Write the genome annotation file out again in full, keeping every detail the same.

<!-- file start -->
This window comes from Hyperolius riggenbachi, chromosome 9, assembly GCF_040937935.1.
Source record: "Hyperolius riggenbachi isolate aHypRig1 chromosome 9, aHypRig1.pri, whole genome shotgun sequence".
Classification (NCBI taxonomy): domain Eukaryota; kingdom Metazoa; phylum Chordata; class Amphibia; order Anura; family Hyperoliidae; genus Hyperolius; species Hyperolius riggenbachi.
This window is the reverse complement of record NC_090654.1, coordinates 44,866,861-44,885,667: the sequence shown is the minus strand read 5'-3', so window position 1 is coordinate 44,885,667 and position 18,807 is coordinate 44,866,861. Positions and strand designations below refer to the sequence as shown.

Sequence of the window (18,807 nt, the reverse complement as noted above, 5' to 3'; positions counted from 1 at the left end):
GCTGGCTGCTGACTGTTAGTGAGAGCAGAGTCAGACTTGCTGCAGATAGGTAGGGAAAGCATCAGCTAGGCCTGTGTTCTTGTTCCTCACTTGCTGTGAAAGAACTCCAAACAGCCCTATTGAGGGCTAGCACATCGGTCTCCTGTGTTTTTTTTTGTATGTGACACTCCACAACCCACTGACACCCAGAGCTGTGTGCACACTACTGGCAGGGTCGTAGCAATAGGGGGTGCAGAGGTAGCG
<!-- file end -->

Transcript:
This window comes from Hyperolius riggenbachi, chromosome 9, assembly GCF_040937935.1.
Source record: "Hyperolius riggenbachi isolate aHypRig1 chromosome 9, aHypRig1.pri, whole genome shotgun sequence".
Classification (NCBI taxonomy): domain Eukaryota; kingdom Metazoa; phylum Chordata; class Amphibia; order Anura; family Hyperoliidae; genus Hyperolius; species Hyperolius riggenbachi.
This window is the reverse complement of record NC_090654.1, coordinates 44,866,861-44,885,667: the sequence shown is the minus strand read 5'-3', so window position 1 is coordinate 44,885,667 and position 18,807 is coordinate 44,866,861. Positions and strand designations below refer to the sequence as shown.

Sequence of the window (18,807 nt, the reverse complement as noted above, 5' to 3'; positions counted from 1 at the left end):
GCTGGCTGCTGACTGTTAGTGAGAGCAGAGTCAGACTTGCTGCAGATAGGTAGGGAAAGCATCAGCTAGGCCTGTGTTCTTGTTCCTCACTTGCTGTGAAAGAACTCCAAACAGCCCTATTGAGGGCTAGCACATCGGTCTCCTGTGTTTTTTTTTGTATGTGACACTCCACAACCCACTGACACCCAGAGCTGTGTGCACACTACTGGCAGGGTCGTAGCAATAGGGGGTGCAGAGGTAGCG